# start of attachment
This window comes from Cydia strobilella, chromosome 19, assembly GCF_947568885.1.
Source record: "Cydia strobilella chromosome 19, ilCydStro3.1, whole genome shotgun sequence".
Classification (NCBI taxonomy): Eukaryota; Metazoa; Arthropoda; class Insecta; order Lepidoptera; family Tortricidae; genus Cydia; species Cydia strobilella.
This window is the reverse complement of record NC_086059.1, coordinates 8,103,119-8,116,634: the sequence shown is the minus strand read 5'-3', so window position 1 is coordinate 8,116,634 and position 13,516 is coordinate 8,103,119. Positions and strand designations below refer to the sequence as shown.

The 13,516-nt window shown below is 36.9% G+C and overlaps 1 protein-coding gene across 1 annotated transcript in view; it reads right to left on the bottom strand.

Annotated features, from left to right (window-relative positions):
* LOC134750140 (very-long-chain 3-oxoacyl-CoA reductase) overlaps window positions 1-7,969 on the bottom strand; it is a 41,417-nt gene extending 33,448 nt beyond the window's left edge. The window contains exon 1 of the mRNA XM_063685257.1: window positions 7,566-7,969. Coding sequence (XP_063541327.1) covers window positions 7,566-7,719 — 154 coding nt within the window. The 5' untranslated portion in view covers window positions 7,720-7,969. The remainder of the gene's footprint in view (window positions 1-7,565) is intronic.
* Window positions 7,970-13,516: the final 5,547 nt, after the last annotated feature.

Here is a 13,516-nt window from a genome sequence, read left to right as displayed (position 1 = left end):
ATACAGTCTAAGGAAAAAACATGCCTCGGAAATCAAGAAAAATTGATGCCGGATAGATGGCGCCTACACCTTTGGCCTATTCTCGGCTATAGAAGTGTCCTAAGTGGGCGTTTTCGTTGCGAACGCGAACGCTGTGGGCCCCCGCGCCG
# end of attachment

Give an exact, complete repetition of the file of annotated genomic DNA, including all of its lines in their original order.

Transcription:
This window comes from Cydia strobilella, chromosome 19, assembly GCF_947568885.1.
Source record: "Cydia strobilella chromosome 19, ilCydStro3.1, whole genome shotgun sequence".
Classification (NCBI taxonomy): Eukaryota; Metazoa; Arthropoda; class Insecta; order Lepidoptera; family Tortricidae; genus Cydia; species Cydia strobilella.
This window is the reverse complement of record NC_086059.1, coordinates 8,103,119-8,116,634: the sequence shown is the minus strand read 5'-3', so window position 1 is coordinate 8,116,634 and position 13,516 is coordinate 8,103,119. Positions and strand designations below refer to the sequence as shown.

The 13,516-nt window shown below is 36.9% G+C and overlaps 1 protein-coding gene across 1 annotated transcript in view; it reads right to left on the bottom strand.

Annotated features, from left to right (window-relative positions):
* LOC134750140 (very-long-chain 3-oxoacyl-CoA reductase) overlaps window positions 1-7,969 on the bottom strand; it is a 41,417-nt gene extending 33,448 nt beyond the window's left edge. The window contains exon 1 of the mRNA XM_063685257.1: window positions 7,566-7,969. Coding sequence (XP_063541327.1) covers window positions 7,566-7,719 — 154 coding nt within the window. The 5' untranslated portion in view covers window positions 7,720-7,969. The remainder of the gene's footprint in view (window positions 1-7,565) is intronic.
* Window positions 7,970-13,516: the final 5,547 nt, after the last annotated feature.

Here is a 13,516-nt window from a genome sequence, read left to right as displayed (position 1 = left end):
ATACAGTCTAAGGAAAAAACATGCCTCGGAAATCAAGAAAAATTGATGCCGGATAGATGGCGCCTACACCTTTGGCCTATTCTCGGCTATAGAAGTGTCCTAAGTGGGCGTTTTCGTTGCGAACGCGAACGCTGTGGGCCCCCGCGCCG